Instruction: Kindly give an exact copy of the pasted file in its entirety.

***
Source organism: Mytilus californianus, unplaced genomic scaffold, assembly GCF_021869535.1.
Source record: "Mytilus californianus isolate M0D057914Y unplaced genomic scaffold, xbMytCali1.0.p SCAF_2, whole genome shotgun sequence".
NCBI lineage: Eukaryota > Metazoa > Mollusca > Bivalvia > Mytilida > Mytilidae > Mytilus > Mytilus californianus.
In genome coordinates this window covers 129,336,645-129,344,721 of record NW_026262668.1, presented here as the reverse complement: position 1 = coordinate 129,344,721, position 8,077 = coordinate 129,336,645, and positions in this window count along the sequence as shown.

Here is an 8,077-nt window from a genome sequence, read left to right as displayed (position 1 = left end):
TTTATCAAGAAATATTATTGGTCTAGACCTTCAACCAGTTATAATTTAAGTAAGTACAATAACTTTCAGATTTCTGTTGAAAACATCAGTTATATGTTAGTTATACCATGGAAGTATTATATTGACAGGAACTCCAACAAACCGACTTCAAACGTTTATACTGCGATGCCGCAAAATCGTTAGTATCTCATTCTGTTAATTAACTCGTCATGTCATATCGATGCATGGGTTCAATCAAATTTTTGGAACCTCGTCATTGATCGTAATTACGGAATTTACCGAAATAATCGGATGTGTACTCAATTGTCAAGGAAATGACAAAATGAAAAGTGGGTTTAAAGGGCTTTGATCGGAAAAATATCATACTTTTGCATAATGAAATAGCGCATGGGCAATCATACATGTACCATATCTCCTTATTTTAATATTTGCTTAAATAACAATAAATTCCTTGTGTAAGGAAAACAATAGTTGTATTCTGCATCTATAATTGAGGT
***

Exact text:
Source organism: Mytilus californianus, unplaced genomic scaffold, assembly GCF_021869535.1.
Source record: "Mytilus californianus isolate M0D057914Y unplaced genomic scaffold, xbMytCali1.0.p SCAF_2, whole genome shotgun sequence".
NCBI lineage: Eukaryota > Metazoa > Mollusca > Bivalvia > Mytilida > Mytilidae > Mytilus > Mytilus californianus.
In genome coordinates this window covers 129,336,645-129,344,721 of record NW_026262668.1, presented here as the reverse complement: position 1 = coordinate 129,344,721, position 8,077 = coordinate 129,336,645, and positions in this window count along the sequence as shown.

Here is an 8,077-nt window from a genome sequence, read left to right as displayed (position 1 = left end):
TTTATCAAGAAATATTATTGGTCTAGACCTTCAACCAGTTATAATTTAAGTAAGTACAATAACTTTCAGATTTCTGTTGAAAACATCAGTTATATGTTAGTTATACCATGGAAGTATTATATTGACAGGAACTCCAACAAACCGACTTCAAACGTTTATACTGCGATGCCGCAAAATCGTTAGTATCTCATTCTGTTAATTAACTCGTCATGTCATATCGATGCATGGGTTCAATCAAATTTTTGGAACCTCGTCATTGATCGTAATTACGGAATTTACCGAAATAATCGGATGTGTACTCAATTGTCAAGGAAATGACAAAATGAAAAGTGGGTTTAAAGGGCTTTGATCGGAAAAATATCATACTTTTGCATAATGAAATAGCGCATGGGCAATCATACATGTACCATATCTCCTTATTTTAATATTTGCTTAAATAACAATAAATTCCTTGTGTAAGGAAAACAATAGTTGTATTCTGCATCTATAATTGAGGT